We plan to take the buyback immediately and get something cheaper.  We will get $25,216 in the settlement, so that's about $17,216 left after paying off the car loan.  Options for a replacement include a CPO Prius Plug-In, which I have found with about 20,000 miles for as little as $16,680, or a new gas-powered Jetta, which I have found for about $13,000 and includes two years of "free" service.  There also may be additional VW loyalty incentives.  An older, cheaper, high mileage car won't work as I am concerned about reliability, plus we are totally incapable of doing repairs ourselves.  A Honda Fit is not an option given the size and safety ratings.

Our other car is a 2009 VW Routan, paid in full and with low mileage.  But it's a VW, and given the age I fear that expensive repairs are right around the corner.  The driver's side door handle has already broken, and we were quoted more than $1000 to repair (we're using duct tape for the time being).  I suspect we will need to replace this car in the next two years to get something much more fuel efficient.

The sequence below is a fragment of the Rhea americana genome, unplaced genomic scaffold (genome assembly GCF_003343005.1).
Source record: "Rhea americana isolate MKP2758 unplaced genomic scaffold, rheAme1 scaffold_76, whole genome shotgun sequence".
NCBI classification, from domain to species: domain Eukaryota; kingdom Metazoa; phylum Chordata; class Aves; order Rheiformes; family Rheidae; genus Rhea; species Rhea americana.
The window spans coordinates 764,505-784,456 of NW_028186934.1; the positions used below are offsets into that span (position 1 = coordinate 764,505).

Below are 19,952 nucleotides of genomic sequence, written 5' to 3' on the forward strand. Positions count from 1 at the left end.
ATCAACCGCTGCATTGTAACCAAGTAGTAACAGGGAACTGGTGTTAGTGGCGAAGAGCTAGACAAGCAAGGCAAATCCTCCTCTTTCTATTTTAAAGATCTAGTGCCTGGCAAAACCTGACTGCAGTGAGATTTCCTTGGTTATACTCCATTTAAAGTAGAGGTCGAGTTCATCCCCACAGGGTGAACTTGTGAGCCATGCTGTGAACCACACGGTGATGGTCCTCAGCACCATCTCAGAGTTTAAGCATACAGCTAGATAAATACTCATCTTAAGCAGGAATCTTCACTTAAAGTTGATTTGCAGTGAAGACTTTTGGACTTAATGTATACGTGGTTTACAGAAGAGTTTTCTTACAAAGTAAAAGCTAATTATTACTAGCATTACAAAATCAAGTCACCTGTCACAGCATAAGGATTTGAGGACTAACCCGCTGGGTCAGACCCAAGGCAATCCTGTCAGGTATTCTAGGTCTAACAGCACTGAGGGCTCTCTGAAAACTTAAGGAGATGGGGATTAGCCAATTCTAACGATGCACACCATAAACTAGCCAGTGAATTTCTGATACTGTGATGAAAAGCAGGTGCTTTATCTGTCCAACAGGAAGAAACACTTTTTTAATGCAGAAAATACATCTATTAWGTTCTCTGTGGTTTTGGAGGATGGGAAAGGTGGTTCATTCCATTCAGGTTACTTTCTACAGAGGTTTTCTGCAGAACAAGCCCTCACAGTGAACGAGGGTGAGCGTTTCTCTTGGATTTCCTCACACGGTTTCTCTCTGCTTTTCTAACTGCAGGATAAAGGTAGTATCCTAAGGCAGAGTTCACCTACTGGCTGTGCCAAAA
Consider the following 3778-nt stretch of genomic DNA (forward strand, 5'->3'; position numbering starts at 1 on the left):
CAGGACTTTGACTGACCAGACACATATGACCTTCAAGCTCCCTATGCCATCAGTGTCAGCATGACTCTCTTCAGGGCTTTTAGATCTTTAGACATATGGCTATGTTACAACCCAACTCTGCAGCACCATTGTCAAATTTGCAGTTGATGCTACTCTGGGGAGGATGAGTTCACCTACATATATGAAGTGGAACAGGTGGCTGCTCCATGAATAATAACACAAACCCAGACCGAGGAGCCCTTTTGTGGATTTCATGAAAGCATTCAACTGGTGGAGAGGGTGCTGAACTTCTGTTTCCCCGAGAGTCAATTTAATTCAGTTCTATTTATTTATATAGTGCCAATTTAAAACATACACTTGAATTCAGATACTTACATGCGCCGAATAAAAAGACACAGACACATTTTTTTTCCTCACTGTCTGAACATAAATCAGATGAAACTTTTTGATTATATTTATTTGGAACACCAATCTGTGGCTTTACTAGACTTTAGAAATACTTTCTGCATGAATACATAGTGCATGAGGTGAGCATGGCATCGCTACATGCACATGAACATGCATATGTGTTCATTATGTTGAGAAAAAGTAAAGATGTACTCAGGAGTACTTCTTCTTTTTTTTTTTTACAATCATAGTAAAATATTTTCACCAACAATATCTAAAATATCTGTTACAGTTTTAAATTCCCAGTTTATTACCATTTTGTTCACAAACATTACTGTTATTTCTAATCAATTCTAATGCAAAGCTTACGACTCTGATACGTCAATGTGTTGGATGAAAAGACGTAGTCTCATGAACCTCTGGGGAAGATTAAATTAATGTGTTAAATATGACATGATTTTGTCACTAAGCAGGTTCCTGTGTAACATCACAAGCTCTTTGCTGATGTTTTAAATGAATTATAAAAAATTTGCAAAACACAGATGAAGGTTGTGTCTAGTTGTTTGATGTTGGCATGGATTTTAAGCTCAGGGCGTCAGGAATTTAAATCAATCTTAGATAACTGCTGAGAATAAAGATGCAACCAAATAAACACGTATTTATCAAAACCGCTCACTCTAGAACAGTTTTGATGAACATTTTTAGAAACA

Mustachians, WWYD?

ShoulderThingThatGoesUp

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Re: Volkswagen TDI Settlement Options - Anybody else waiting?
« Reply #10 on: September 14, 2016, 11:02:25 AM »
Not the OP, but I am hoping someone can help me think through my options.  Family of four.  We have a 2014 Jetta TDI that we financed (yes, pre-MMM, but at least at 0.9%), and we have about $8K left to pay.  I use the car for daily commuting, about 16 miles to downtown DC (for various reasons, this is not something we can change).  Mileage, safety, and reliability are my biggest concerns.